The reusable logic is container in classes under sling-tooling-jenkins/src. This allows modules that do not follow the standard job pattern to reuse the main logic ( error handling, Sling module descriptor parsing, notifications ), while having their own separate stage definitions. The only module which does this currently is the Sling IDE Tooling ( see the Sling IDE Tooling Jenkinsfile ). It is recommended to first try and apply the default
slingOsgiBundleBuild build before using non-standard Jenkinsfiles.
Per-job customisations can be applied by creating a Sling module descriptor in the git repository root, see Sling module descriptor for details.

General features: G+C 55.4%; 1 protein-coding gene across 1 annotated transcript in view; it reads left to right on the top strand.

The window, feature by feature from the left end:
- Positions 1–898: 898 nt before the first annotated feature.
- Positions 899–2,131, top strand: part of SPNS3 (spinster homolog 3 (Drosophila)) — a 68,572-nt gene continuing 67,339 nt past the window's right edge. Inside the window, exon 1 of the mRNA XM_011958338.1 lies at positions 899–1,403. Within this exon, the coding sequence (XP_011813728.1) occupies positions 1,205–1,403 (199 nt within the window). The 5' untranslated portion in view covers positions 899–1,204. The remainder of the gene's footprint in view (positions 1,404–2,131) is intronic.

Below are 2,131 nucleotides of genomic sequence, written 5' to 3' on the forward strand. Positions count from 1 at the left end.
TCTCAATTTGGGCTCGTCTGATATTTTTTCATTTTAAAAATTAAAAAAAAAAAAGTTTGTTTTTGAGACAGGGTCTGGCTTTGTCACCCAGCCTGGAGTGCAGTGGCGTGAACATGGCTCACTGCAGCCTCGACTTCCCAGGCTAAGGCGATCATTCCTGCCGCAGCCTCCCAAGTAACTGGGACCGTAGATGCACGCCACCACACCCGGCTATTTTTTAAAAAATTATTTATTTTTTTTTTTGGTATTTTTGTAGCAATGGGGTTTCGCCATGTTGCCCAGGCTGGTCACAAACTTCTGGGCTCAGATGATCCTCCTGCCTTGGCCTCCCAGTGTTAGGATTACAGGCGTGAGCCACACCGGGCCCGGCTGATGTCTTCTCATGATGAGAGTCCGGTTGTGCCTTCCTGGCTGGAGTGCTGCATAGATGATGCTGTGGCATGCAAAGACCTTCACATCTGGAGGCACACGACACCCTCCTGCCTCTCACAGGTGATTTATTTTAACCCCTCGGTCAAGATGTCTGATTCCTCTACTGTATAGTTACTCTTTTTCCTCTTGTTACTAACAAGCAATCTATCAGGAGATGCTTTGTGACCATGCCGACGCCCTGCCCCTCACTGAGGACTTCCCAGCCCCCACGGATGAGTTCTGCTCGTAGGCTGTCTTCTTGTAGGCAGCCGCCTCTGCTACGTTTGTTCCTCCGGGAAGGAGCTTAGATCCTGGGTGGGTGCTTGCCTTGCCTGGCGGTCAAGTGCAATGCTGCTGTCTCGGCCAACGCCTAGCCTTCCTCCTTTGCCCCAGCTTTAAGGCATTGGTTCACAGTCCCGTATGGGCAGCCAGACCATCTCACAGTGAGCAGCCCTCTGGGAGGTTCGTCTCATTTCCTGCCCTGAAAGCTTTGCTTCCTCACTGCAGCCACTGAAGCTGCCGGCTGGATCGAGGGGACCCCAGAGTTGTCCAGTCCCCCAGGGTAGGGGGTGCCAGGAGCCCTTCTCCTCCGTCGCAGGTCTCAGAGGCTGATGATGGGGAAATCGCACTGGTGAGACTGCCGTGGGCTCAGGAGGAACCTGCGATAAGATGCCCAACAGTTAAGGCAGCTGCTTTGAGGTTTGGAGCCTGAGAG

Changes to sling module descriptors are taken into account in the next build. Changes applied to the Sling pipeline library will take effect in the job after. The reason is that the first build applies the updated settings after it's complete, so the next build will see the updates.
Jenkins can usually not resolve parent pom SNAPSHOT versions. The main reason for that is that the SNAPSHOT repo url is only defined in the ASF parent (being itself a parent of the sling-parent). The
settings.xml being used on all Jenkins instances does not define that repo url. For a detailed explanation look at .
The following snippet can be added as workaround to the project pom.xml which references a SNAPSHOT parent to be able to build it with Jenkins.
<repositories> <repository> <id>apache.snapshots</id> <name>Apache Snapshot Repository</name> <url>https://repository.apache.org/snapshots</url> <releases> <enabled>false</enabled> </releases> </repository> </repositories>